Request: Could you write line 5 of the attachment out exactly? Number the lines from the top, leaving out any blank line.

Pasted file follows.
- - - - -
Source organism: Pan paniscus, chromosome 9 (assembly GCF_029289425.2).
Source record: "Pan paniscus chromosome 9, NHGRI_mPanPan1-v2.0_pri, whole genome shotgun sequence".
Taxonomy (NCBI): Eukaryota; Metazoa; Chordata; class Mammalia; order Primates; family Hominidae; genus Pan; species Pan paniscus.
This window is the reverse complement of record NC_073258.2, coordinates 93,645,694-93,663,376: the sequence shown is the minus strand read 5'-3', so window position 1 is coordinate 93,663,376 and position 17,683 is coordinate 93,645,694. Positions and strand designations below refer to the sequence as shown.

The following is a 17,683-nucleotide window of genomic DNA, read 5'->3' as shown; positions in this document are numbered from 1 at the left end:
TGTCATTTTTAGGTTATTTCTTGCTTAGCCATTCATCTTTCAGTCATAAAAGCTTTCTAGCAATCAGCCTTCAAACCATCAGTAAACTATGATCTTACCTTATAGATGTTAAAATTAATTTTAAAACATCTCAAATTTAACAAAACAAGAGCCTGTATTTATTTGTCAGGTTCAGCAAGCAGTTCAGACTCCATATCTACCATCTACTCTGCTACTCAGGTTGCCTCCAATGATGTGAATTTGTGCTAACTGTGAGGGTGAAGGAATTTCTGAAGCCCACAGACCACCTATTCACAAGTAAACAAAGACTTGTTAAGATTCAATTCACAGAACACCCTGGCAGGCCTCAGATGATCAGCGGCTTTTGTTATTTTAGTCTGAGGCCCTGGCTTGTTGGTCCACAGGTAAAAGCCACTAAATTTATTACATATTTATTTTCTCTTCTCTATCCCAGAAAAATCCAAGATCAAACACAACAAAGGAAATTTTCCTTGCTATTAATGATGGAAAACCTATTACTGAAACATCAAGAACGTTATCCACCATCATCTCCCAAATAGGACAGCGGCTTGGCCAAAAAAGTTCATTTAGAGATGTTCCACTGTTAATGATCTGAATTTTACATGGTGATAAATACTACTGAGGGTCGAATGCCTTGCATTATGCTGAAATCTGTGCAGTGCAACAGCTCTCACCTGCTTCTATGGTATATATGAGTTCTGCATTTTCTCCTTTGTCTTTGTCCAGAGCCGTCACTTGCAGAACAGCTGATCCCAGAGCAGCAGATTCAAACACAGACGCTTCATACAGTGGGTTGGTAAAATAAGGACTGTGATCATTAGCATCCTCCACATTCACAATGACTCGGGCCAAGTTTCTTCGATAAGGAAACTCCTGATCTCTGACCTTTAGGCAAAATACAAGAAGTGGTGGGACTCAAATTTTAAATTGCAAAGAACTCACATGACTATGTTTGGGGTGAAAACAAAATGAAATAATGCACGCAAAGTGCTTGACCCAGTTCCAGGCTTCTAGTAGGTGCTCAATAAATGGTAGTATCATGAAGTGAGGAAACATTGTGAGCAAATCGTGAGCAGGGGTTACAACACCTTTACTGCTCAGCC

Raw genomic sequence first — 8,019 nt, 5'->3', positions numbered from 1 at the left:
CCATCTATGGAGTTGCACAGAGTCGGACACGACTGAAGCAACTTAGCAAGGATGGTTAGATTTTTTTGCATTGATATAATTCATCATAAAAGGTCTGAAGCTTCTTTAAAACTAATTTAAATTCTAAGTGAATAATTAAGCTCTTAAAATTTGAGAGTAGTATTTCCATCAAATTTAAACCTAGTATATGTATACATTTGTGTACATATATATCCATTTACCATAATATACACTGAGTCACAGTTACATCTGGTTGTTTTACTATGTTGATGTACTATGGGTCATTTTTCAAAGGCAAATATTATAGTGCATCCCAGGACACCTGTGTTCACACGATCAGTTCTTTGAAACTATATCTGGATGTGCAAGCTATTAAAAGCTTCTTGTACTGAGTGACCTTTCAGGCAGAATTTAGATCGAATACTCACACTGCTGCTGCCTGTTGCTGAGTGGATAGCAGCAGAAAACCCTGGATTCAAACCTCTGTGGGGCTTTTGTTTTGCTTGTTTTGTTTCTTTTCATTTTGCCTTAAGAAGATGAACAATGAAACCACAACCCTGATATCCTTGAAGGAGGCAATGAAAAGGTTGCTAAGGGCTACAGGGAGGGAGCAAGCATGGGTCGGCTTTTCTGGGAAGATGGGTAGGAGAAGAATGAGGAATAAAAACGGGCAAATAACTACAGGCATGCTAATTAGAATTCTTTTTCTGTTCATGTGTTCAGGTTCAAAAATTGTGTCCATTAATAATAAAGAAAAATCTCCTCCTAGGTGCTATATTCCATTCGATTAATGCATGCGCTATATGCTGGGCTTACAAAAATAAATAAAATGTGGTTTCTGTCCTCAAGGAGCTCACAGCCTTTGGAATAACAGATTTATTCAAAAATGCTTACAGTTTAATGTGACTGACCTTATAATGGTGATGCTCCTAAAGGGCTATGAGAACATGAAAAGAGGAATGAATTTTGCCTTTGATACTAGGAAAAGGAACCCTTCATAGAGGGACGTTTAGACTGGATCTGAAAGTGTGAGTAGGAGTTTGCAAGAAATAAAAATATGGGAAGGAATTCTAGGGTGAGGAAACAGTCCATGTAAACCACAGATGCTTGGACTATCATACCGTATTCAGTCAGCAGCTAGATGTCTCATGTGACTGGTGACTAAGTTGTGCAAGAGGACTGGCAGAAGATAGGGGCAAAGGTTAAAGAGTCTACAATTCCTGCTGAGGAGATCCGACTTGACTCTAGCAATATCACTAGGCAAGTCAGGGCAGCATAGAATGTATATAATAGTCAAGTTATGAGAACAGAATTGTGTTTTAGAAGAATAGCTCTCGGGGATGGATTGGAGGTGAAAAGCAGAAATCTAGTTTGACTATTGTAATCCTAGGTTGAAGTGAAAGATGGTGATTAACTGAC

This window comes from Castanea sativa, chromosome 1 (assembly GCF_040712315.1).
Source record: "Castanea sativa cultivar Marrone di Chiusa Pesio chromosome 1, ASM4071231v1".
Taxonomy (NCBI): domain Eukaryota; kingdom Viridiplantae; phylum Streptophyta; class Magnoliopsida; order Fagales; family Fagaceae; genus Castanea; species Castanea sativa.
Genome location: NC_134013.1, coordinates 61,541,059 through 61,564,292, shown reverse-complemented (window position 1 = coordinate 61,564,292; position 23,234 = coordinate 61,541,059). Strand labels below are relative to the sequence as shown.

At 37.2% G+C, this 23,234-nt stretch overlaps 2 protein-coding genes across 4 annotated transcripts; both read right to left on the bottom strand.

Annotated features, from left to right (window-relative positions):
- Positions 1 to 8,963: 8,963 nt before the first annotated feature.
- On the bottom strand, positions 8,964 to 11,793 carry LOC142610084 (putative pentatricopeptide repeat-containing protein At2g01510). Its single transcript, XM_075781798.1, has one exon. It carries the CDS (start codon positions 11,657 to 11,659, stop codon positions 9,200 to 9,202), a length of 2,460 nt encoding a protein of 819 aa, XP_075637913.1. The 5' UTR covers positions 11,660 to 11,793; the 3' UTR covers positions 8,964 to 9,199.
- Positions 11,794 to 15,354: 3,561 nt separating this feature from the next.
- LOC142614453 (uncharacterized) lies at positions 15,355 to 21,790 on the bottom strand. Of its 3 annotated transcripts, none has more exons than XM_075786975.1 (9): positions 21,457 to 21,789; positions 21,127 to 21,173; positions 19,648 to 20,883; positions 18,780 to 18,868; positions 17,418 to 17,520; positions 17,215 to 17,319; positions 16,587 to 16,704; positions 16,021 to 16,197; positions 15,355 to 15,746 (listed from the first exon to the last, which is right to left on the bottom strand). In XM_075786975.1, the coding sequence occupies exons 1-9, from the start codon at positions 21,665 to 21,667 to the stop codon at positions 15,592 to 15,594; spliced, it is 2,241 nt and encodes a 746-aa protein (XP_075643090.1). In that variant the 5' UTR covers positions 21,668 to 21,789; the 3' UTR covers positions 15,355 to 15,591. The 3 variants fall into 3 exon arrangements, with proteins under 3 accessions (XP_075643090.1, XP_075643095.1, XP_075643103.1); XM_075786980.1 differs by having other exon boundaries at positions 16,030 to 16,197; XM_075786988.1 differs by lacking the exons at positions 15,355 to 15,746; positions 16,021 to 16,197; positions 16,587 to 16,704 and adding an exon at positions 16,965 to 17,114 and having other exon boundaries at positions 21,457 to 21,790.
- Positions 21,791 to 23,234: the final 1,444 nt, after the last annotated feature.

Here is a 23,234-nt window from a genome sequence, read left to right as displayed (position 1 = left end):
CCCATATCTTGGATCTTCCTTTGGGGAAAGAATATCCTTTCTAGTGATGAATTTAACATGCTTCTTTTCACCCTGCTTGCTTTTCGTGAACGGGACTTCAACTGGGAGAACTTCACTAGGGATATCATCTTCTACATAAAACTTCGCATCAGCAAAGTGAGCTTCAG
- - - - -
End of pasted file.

The following is a 17,683-nucleotide window of genomic DNA, read 5'->3' as shown; positions in this document are numbered from 1 at the left end: